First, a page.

By Nick Mulvenney
MELBOURNE (Reuters) – Novak Djokovic and Serena Williams reached the fourth round of the Australian Open without having lost a set between them on Friday as the grand slam establishment held firm on day five of the championships.
Tougher challenges will undoubtedly come but the untroubled progress of the two reigning champions and dominant players of 2015 has started to resemble a procession in the first week of the year’s first grand slam.
Djokovic, champion for five of the last eight years at Melbourne Park, played a rare match away from Rod Laver Arena but still proved too strong for Italian Andreas Seppi, securing his 210th grand slam victory 6-1 7-5 7-6(6).
The Serbian had to work for his victory through some long rallies but always looked like he had an extra gear when he needed it.
“I served my way out of trouble several times,” he said. “But certainly I must be pleased with a straight-set win because both sets could have gone a different way.”
Williams did a twirl on Rod Laver Arena after crushing Russian teenager Daria Kasatkina 6-1 6-1 to extend her record of wins to 71 matches, the post-match chatter quickly turning to her cropped-top outfit.
“It’s not warm but it’s built for speed,” the six-times champion quipped.
Rain washed away much of the day’s action on the outside courts at Melbourne Park, only intensifying the focus on the elite playing under cover on the three main arenas.
Roger Federer is still very much part of that elite despite having gone three years without adding to his 17 grand slam titles and he notched up a record 300th grand slam victory for a man by beating Grigor Dimitrov 6-4 3-6 6-1 6-4.
Bulgarian Dimitrov was dubbed ‘Baby Fed’ for his similarity in style to the Swiss master but after briefly troubling the four-times Australian Open champion to win the second set, he looked more pale imitation than doppelganger.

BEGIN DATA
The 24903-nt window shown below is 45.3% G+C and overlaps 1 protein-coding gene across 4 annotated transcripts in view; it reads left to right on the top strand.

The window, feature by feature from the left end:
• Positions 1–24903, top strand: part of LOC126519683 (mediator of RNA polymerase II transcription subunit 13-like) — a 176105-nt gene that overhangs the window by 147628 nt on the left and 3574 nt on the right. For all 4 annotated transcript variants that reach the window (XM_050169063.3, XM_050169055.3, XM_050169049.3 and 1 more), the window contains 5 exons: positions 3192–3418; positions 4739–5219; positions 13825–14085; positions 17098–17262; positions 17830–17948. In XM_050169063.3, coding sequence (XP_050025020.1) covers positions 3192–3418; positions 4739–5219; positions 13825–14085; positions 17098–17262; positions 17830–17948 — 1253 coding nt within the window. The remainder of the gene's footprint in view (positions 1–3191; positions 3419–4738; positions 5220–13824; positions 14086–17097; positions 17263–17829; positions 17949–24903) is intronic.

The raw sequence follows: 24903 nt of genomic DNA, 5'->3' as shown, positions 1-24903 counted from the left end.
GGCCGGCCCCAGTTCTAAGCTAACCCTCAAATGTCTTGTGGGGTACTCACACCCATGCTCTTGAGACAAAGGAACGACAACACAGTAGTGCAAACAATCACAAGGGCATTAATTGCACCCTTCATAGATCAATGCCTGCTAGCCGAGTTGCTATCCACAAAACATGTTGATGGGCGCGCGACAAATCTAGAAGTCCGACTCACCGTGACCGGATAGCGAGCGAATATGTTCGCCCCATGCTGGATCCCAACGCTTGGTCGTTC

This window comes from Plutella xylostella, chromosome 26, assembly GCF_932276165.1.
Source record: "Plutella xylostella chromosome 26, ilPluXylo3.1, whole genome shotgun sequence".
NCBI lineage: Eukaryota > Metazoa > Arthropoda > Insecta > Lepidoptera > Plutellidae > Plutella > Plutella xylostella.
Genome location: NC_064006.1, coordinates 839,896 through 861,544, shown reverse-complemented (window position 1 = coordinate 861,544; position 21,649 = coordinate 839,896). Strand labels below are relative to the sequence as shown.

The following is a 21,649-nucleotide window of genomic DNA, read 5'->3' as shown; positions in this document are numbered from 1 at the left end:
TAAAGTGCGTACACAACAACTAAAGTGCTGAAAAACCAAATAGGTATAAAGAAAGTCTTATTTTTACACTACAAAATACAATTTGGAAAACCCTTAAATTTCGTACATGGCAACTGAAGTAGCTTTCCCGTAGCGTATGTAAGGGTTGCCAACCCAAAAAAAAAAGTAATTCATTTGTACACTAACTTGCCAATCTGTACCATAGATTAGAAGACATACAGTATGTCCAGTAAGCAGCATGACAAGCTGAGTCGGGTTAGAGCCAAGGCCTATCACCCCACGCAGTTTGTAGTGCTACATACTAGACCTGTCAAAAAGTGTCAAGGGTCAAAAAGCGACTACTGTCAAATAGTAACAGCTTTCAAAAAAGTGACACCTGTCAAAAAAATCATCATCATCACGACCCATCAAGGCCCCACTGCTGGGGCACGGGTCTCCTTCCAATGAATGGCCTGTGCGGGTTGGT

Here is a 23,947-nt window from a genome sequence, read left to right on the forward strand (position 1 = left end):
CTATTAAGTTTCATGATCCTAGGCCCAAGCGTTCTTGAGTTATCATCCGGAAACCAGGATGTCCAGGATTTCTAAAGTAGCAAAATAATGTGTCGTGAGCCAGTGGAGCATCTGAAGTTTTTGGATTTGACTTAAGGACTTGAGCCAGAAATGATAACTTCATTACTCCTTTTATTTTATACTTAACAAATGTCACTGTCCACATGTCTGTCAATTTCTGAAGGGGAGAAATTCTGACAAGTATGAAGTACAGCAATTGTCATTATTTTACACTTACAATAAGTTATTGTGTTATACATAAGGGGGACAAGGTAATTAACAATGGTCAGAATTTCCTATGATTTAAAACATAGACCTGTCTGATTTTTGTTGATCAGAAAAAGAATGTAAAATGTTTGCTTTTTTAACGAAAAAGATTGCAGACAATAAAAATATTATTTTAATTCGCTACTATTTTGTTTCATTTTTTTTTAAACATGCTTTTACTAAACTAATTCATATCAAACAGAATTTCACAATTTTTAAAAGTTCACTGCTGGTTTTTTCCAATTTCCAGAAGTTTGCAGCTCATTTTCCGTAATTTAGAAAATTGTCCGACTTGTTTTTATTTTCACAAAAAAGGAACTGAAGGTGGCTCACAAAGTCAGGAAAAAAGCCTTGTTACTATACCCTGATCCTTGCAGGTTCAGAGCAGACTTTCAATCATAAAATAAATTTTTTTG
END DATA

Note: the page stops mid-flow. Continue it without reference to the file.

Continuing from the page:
When Federer was asked what he would write in a letter to his 18-year-old self, his answer might have been directed to Dimitrov and the others players trying to break into the top echelons of the game.
“Talent takes you only so far. But the rest of it is you have to teach it to yourself and learn it, get it right,” the 34-year-old said.
“You got to be patient. Can’t expect to win slams at 16, 17, 18 any more these days, skyrocket through the rankings, unless you’re out of this world.”
Fifth seed Maria Sharapova also lost a set to Lauren Davis but that only infuriated the 2008 champion and she raced through the decider 6-1 6-7(5) 6-0 to claim her 600th WTA victory.
The 28-year-old will next face Belinda Bencic, a teenager who is expected to be challenging for majors before too long.
The Swiss was the first player into the round of 16 after overhauling Kateryna Bondarenko 4-6 6-2 6-4 and said she would not be intimidated by playing a five-times grand slam champion.
“I’m very happy to play all these big players,” she said. “That’s what I play for.”
Fourth seed Agnieszka Radwanska, a semi-finalist in 2014, played through the pain of a leg injury to beat Puerto Rica’s Monica Puig 6-4 6-0.
“Pain is my second name,” the Pole said. “The spray doesn’t work, the strapping doesn’t work, I just have to get on with it.”
Radwanska next faces 21-year-old German Anna-Lena Friedsam, who beat last year’s U.S. Open runner up Roberta Vinci.
Former U.S. Open champion Marin Cilic was the one major casualty of the day in the men’s draw, going down 6-4 7-6(5) 7-5 to Roberto Bautista Agut.
Japan’s seventh seed Kei Nishikori brushed off a wrist problem to move past Guillermo Garcia-Lopez 7-5 2-6 6-3 6-4 and set up a last 16 meeting with Jo-Wilfried Tsonga, who beat compatriot Pierre-Hugues Herbert 6-4 7-6(7) 7-6(4).
A night after Melbourne Park bid an emotional farewell to Lleyton Hewitt, the locals noisily embraced their newest darling after Daria Gavrilova backed up her upset of Petra Kvitova by beating Kristina Mladenovic 6-4 4-6 11-9.
“I’m just really excited and I just want to hug the whole stadium,” said the Moscow-born 21-year-old, who got her Australian passport last month.
Hewitt was back on Rod Laver Arena to watch Australia’s most promising young men’s player, Nick Kyrgios, lose 6-3 6-4 1-6 6-4 to sixth seed Tomas Berdych in typically tempestuous style.
The reverberations from allegations that tennis authorities had failed to act on suspicions of match-fixing, which overshadowed the first days of the tournament, had all but faded away on Friday.
“The story that was supposed to be big is not really big,” said Djokovic, who on Wednesday angrily denied throwing a match early in his career. “I guess we have to shut it down.”
(Editing by Pritha Sarkar)